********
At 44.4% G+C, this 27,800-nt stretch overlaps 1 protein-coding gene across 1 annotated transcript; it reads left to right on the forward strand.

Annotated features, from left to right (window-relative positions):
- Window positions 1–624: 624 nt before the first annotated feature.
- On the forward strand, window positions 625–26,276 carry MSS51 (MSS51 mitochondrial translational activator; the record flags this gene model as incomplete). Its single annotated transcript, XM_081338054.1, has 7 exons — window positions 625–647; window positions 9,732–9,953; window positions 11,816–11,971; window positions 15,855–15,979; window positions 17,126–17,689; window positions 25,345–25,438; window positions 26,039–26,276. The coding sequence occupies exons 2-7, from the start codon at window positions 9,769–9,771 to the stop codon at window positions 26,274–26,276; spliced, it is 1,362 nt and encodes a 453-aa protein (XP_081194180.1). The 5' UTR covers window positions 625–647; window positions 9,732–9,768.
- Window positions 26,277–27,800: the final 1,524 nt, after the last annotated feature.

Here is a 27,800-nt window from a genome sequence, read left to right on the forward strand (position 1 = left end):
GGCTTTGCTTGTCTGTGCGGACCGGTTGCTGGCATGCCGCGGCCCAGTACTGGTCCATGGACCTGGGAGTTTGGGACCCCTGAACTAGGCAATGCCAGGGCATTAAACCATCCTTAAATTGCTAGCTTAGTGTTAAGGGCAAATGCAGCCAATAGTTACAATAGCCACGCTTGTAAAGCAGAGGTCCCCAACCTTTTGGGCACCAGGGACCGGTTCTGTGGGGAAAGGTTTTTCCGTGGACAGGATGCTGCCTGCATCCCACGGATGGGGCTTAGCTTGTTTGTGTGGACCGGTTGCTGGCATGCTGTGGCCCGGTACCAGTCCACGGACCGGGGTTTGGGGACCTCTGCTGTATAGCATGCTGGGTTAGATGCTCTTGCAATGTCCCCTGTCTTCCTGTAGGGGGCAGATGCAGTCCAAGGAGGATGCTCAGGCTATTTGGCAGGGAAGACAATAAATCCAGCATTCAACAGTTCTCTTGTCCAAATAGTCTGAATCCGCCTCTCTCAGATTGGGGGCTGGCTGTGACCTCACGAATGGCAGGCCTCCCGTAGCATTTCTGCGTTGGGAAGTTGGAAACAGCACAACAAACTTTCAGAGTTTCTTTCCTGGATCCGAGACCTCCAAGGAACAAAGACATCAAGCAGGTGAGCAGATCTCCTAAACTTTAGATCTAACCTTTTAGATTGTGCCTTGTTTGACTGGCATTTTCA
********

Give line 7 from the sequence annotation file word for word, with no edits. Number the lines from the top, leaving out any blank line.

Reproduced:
GGCTTTGCTTGTCTGTGCGGACCGGTTGCTGGCATGCCGCGGCCCAGTACTGGTCCATGGACCTGGGAGTTTGGGACCCCTGAACTAGGCAATGCCAGGGCATTAAACCATCCTTAAATTGCTAGCTTAGTGTTAAGGGCAAATGCAGCCAATAGTTACAATAGCCACGCTTGTAAAGCAGAGGTCCCCAACCTTTTGGGCACCAGGGACCGGTTCTGTGGGGAAAGGTTTTTCCGTGGACAGGATGCTGCCTGCATCCCACGGATGGGGCTTAGCTTGTTTGTGTGGACCGGTTGCTGGCATGCTGTGGCCCGGTACCAGTCCACGGACCGGGGTTTGGGGACCTCTGCTGTATAGCATGCTGGGTTAGATGCTCTTGCAATGTCCCCTGTCTTCCTGTAGGGGGCAGATGCAGTCCAAGGAGGATGCTCAGGCTATTTGGCAGGGAAGACAATAAATCCAGCATTCAACAGTTCTCTTGTCCAAATAGTCTGAATCCGCCTCTCTCAGATTGGGGGCTGGCTGTGACCTCACGAATGGCAGGCCTCCCGTAGCATTTCTGCGTTGGGAAGTTGGAAACAGCACAACAAACTTTCAGAGTTTCTTTCCTGGATCCGAGACCTCCAAGGAACAAAGACATCAAGCAGGTGAGCAGATCTCCTAAACTTTAGATCTAACCTTTTAGATTGTGCCTTGTTTGACTGGCATTTTCA